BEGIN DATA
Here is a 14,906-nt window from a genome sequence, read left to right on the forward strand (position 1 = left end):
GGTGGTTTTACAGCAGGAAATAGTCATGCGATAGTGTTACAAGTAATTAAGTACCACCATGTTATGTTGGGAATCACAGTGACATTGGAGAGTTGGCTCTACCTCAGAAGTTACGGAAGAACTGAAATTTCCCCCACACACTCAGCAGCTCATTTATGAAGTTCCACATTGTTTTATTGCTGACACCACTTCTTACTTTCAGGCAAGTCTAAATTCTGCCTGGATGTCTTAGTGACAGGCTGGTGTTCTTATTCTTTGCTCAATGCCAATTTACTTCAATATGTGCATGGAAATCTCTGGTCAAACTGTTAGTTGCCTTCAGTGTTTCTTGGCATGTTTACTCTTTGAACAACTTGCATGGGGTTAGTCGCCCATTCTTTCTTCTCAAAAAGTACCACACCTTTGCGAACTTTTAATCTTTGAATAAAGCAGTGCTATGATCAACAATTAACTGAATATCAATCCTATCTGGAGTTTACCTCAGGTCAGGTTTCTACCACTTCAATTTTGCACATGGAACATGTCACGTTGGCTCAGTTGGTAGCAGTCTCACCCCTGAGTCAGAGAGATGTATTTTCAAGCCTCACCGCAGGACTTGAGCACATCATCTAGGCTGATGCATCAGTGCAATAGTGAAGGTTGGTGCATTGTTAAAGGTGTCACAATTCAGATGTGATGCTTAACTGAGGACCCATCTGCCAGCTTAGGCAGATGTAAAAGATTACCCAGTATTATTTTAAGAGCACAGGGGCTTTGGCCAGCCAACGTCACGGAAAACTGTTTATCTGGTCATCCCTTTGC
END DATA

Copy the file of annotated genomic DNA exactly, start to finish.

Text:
Here is a 14,906-nt window from a genome sequence, read left to right on the forward strand (position 1 = left end):
GGTGGTTTTACAGCAGGAAATAGTCATGCGATAGTGTTACAAGTAATTAAGTACCACCATGTTATGTTGGGAATCACAGTGACATTGGAGAGTTGGCTCTACCTCAGAAGTTACGGAAGAACTGAAATTTCCCCCACACACTCAGCAGCTCATTTATGAAGTTCCACATTGTTTTATTGCTGACACCACTTCTTACTTTCAGGCAAGTCTAAATTCTGCCTGGATGTCTTAGTGACAGGCTGGTGTTCTTATTCTTTGCTCAATGCCAATTTACTTCAATATGTGCATGGAAATCTCTGGTCAAACTGTTAGTTGCCTTCAGTGTTTCTTGGCATGTTTACTCTTTGAACAACTTGCATGGGGTTAGTCGCCCATTCTTTCTTCTCAAAAAGTACCACACCTTTGCGAACTTTTAATCTTTGAATAAAGCAGTGCTATGATCAACAATTAACTGAATATCAATCCTATCTGGAGTTTACCTCAGGTCAGGTTTCTACCACTTCAATTTTGCACATGGAACATGTCACGTTGGCTCAGTTGGTAGCAGTCTCACCCCTGAGTCAGAGAGATGTATTTTCAAGCCTCACCGCAGGACTTGAGCACATCATCTAGGCTGATGCATCAGTGCAATAGTGAAGGTTGGTGCATTGTTAAAGGTGTCACAATTCAGATGTGATGCTTAACTGAGGACCCATCTGCCAGCTTAGGCAGATGTAAAAGATTACCCAGTATTATTTTAAGAGCACAGGGGCTTTGGCCAGCCAACGTCACGGAAAACTGTTTATCTGGTCATCCCTTTGC